What Does Christ-Following and Discipleship Look Like? — R. Loescher

Message Magazine

July/August 2010

Title:  What Does Christ-Following and Discipleship Look Like?

Author:  Dr. Randy Loescher

“Dad, Let’s Go!”

“Hurry!  I don’t want to be late for school,” my 5-year old urged.  “I’m the line leader today.”  How many times the words “Hurry up!” have come from my own mouth.

All day Samuel provides me with reflections of myself.  Because Daddy sleeps without a shirt, Samuel sleeps without a shirt.  Because Daddy puts on deodorant each morning, Samuel daily rubs deodorant under each arm.

Making disciples and parenting can be so similar.  We pass on who we are, what we do and what we say.  With that mind, I offer these five disciple-making principles.

Christ-following is a Commitment That’s Caught — God admonishes us to love Him with all our heart, soul, mind and strength, a walk which requires constant cultivation.  Without regularly practicing God’s presence and having intentional “dates” with Him, we become stagnant.  And since passion for God is something more caught than taught, we cannot take people farther in God than we are going ourselves. My actions and attitudes reveal the authenticity and depth of my own walk with God.  What will these growing disciples catch from me?  Passion?  Ambivalence?  Workaholism?  Faith?  Control?  Stagnation?

Christ-following is about Life Transformation — We are called to make disciples, not converts.  This demands that people understand their sinfulness before God and truly repent of their sin.  The message of the kingdom is one of repentance, forgiveness through Christ, and radical life transformation by the Holy Spirit.  Thus garnering “decisions” for Christ does not equal making “disciples.” We must boldly talk about repentance, a key component to the messages of John the Baptist, Jesus and the Apostles.  Practicing humble repentance and surrender to God even after conversion results in transformed lives.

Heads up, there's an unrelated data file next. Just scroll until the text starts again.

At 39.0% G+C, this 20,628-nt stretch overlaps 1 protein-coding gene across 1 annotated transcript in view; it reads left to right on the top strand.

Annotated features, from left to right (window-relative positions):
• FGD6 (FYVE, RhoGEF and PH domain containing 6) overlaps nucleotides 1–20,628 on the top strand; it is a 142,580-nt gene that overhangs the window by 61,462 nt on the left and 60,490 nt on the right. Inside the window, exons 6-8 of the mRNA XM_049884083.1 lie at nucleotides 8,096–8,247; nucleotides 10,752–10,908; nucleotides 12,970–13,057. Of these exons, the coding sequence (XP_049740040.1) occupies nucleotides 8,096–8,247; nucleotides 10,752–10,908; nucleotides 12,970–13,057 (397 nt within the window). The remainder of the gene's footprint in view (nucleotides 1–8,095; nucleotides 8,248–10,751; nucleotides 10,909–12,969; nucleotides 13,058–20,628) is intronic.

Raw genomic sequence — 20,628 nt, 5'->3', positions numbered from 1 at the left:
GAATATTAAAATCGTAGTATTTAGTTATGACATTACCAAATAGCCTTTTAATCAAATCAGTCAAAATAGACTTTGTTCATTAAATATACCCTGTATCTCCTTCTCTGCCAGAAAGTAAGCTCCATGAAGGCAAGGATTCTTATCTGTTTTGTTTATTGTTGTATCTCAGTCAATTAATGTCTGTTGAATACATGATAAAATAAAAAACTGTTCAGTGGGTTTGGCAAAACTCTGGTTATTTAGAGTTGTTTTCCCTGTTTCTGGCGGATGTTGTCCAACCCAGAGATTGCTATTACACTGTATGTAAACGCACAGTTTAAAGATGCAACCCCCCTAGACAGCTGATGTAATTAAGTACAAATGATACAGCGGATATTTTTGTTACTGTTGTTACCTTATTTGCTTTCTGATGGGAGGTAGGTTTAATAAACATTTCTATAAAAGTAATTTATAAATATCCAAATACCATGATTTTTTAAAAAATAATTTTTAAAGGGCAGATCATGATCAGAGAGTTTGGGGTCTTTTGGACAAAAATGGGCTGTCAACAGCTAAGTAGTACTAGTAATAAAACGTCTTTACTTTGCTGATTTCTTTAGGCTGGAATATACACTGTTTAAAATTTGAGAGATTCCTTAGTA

Discipleship is a Pre- and Post-Conversion Process — Seeing discipleship as the goal impacts how we do evangelism. If we view discipleship as beginning at the moment of first contact with an unbeliever rather than at the point of “conversion,” we won’t be so quick to “shake the dust from our feet.”  Many who are not ready to pray the sinner’s prayer still have interest in hearing about God or learning how to talk with Him.

Discipleship is the process of moving people one step closer to God, regardless of how hard or soft their hearts towards Him are. Conversion occurs somewhere along that continuum.  Pressing too hard for conversion rather than meeting people where they are can push people farther away from God.  Spiritual parenting can actually begin prior to conversion, moving people one step closer to God.

Discipleship is Intentional and Measurable — When our children leave home, we want them competent to do laundry, cook, drive, manage money, pay bills, etc.  What does a disciple moving towards maturity look like?

Andy Stanley’s The Seven Checkpoints and Josh Hunt’s Disciple Making Teachers suggest areas of intentional discipleship to consider when planning sermon series, small group curriculum, elder/staff meetings, one-on-one discipleship conversations, youth ministry, etc.  Stanley’s checkpoints include authentic faith, spiritual disciplines, moral boundaries, healthy friendships, wise choices, ultimate authority and others first.  Hunt creates an acrostic.

D — Disciplined

I — Intimate Friendships

S — Self-Esteem (Identity in Christ)

C — Corporate Worship

I — Intimate Family Life

P — Passion for God

L — Lay Ministry

E — Evangelistic Involvement

S — Sacrificial Giving

Each list helps measure whether we are effectively making growing disciples.  We can’t evaluate what we cannot measure, and we cannot measure without growth indicators. Indicators enable us to be more intentional about our spiritual parenting.

Discipleship is Relational — Converts can be made in a moment; disciples develop gradually, usually through relationships with mature believers.  Programs, classes and sermons alone do not make disciples; they supplement a spiritual parenting relationship.

To produce a discipleship DNA, church leaders model relational discipleship from the top down.  We’ve begun asking pastors, “Jesus had His Twelve; who are your Twelve?  Who are the 2-12 people God’s called you to intentionally disciple?  How are you currently discipling your key leaders to become disciplers themselves?”  So who am I investing in relationally with discipleship as the goal?

May our lives be devoted to raising up a generation of self-feeding, reproducing disciples who reflect Jesus’ character and anointing!

— Randy Loescher

Click on the book titles below to order these resources online.
The Seven Checkpoints for Student Leaders: Seven Principles Every Teenager Needs to Know

Disciple-Making Teachers

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